Shelly Skolnick is running for the U.S. House of Representatives to push Congress to have a better federal budget.
The self-described moderate Republican is seeking Maryland’s 8th District seat. He will face off against Dan Cox, Jeffrey W. Jones, Liz Matory and Aryeh Shudofsky in the GOP primary April 26.
His main platform is to make Washington pass a timely, balanced budget. He wants Congress to work full time, with no recesses or vacations, until it passes a budget, if it fails to do so by a July 31 deadline.
“The basic requirement of Congress is to fund the government,” he said.
Skolnick, a Silver Spring resident, said he would like to see the federal budget balanced within four years.
“I think it’s immoral that we keep on borrowing money, asking the next generations to pay off this debt,” he said. “I think we ought to live within our means.”
To balance the budget, Skolnick would propose tax reform. He’d eliminate the capital gains tax and set the individual, corporate and estate taxes at uniform income-based tiers of 5, 10, 15, 20 and 25 percent. That plan, he said, would ensure that high earners pay a fair share.
Another piece of the budget puzzle would be to remove the income cap on the Social Security withholding tax, Skolnick said.
Skolnick, a lawyer, also hopes to reform Social Security by allowing people to voluntarily wait until they are 75 to claim benefits in exchange for a higher return. If people paying into the system die before age 62, their survivors could claim half of it, as if it were life insurance.
He would advocate for repealing federal laws on marijuana, except for its importation, and enact a sales tax on the drug.
Skolnick said the Affordable Care Act should be replaced by a plan that extends Medicare’s hospital coverage to all citizens. That, he said, would reduce the cost of private health insurance and could be paid for with a value-added tax.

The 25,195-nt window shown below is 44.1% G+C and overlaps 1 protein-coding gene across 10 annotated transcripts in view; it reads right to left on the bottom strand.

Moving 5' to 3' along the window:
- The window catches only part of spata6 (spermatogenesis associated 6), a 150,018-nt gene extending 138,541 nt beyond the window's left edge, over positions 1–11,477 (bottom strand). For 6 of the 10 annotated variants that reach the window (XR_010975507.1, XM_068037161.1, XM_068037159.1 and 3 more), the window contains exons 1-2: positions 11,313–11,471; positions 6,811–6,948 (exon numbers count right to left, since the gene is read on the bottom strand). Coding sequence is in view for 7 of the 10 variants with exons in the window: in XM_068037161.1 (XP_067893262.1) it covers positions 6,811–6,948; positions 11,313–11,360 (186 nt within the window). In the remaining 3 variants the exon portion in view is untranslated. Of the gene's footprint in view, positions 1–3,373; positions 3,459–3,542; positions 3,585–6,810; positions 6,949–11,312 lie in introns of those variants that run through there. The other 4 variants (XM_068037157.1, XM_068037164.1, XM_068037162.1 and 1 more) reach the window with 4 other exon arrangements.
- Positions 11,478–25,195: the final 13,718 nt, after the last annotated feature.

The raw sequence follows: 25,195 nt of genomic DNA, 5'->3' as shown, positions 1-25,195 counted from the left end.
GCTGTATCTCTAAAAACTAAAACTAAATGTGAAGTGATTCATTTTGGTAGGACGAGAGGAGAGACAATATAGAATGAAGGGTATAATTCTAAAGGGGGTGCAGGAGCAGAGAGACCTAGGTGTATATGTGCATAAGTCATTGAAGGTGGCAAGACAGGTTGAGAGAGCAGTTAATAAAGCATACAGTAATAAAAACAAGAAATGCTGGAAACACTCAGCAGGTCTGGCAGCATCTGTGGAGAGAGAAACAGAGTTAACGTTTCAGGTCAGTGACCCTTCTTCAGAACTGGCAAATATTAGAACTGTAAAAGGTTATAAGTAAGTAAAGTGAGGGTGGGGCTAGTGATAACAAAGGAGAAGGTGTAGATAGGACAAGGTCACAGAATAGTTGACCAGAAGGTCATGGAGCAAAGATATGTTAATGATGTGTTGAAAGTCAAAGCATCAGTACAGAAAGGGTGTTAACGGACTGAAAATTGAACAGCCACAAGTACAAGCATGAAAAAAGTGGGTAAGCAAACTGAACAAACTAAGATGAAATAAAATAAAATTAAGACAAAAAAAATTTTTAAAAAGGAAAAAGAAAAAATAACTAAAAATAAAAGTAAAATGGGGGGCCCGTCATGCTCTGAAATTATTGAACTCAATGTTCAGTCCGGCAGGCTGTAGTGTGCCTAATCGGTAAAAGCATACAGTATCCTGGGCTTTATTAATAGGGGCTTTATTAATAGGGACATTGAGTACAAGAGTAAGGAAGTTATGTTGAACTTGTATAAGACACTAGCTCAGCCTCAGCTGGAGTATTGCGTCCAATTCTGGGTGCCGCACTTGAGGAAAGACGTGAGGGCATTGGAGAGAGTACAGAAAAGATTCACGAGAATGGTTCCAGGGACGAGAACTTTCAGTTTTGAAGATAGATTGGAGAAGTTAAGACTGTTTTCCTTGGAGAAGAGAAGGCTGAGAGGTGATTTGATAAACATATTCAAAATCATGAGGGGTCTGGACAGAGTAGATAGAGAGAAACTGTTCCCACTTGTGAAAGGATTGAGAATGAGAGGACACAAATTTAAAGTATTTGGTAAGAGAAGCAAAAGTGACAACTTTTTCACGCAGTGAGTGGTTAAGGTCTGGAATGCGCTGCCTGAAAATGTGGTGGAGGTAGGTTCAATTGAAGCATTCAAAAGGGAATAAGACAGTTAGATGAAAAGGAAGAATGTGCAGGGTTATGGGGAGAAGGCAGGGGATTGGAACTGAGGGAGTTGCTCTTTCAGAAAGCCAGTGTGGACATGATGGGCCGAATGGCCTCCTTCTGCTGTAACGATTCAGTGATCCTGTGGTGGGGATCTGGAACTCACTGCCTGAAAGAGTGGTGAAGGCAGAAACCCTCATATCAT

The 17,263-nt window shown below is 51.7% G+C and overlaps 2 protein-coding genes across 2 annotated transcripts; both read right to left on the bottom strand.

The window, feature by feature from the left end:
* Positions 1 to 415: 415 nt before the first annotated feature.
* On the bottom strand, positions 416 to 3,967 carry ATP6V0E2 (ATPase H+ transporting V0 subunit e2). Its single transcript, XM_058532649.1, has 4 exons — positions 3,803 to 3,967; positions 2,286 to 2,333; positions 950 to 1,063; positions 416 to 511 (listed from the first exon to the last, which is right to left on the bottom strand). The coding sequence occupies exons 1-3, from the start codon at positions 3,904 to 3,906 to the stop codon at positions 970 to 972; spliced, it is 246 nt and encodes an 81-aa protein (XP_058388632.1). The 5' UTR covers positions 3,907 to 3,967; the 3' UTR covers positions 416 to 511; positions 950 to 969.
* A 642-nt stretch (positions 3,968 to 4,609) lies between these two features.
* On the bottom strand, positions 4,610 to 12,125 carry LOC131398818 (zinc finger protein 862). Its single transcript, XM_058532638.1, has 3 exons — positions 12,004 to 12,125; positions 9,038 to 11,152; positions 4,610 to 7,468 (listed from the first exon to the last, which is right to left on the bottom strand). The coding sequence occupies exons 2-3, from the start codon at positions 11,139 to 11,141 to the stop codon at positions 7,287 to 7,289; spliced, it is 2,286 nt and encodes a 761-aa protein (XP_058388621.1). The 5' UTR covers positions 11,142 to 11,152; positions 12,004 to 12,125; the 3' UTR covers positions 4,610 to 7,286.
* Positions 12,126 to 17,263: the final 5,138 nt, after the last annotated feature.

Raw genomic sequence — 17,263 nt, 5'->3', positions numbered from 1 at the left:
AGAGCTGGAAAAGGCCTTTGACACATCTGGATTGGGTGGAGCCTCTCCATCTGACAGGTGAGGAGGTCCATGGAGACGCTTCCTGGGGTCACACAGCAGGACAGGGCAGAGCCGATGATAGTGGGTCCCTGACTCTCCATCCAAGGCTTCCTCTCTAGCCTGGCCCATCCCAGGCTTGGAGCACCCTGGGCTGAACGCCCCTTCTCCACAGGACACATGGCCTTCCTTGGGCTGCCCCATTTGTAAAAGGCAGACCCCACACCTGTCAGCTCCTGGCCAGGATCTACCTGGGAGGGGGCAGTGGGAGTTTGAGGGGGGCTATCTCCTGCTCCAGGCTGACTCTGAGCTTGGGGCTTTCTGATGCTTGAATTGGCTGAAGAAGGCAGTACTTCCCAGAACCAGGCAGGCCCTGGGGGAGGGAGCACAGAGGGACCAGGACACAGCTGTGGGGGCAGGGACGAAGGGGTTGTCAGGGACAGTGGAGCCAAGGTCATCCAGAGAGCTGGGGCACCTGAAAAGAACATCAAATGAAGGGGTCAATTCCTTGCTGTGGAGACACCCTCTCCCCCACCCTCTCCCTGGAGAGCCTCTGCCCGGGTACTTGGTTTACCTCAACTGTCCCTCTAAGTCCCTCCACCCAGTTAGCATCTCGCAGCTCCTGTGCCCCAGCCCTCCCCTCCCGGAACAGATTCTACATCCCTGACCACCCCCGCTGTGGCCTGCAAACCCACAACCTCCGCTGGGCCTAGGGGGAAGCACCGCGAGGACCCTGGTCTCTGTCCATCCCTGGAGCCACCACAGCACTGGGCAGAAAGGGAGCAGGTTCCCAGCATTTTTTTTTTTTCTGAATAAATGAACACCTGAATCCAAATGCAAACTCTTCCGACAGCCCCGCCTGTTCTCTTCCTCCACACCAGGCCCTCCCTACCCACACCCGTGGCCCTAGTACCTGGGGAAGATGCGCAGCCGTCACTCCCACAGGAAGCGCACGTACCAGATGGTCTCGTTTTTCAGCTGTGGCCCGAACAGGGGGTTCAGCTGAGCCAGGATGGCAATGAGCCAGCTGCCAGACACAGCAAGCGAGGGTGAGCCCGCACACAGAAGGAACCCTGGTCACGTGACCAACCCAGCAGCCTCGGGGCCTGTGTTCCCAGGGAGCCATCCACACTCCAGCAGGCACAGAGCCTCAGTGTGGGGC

“There still would be private insurance, but it would be affordable,” he said.
Skolnick would increase the gas tax to fund infrastructure improvements to highways, bridges and tunnels 1 cent a month for 12 months, then a penny per year after that. The funds would create jobs in construction and related industries, he said.
The funding may also help tackle what Skolnick saw as Frederick County’s biggest federal issue: the traffic problem on I-270.
He is proposing to increase commuter bus usage by creating bus lane tolls on the far left lane of interstate highways. Funds from the tolls, he said, could help expand I-270.
To address concerns about the cost of college tuition, Skolnick said there should be grants for people who volunteer as tutors or first responders, up to a maximum of $10,000.
“Here the state and local governments would benefit,” he said.
Skolnick does not have elected experience, but he ran for the 8th District seat in 2012. He lost in the primary.
He has also run unsuccessfully for Montgomery County Council and, as a write-in candidate, for state Senate.
The general election is Nov. 8.
Members of the House of Representatives serve two-year terms and are paid $174,000 annually.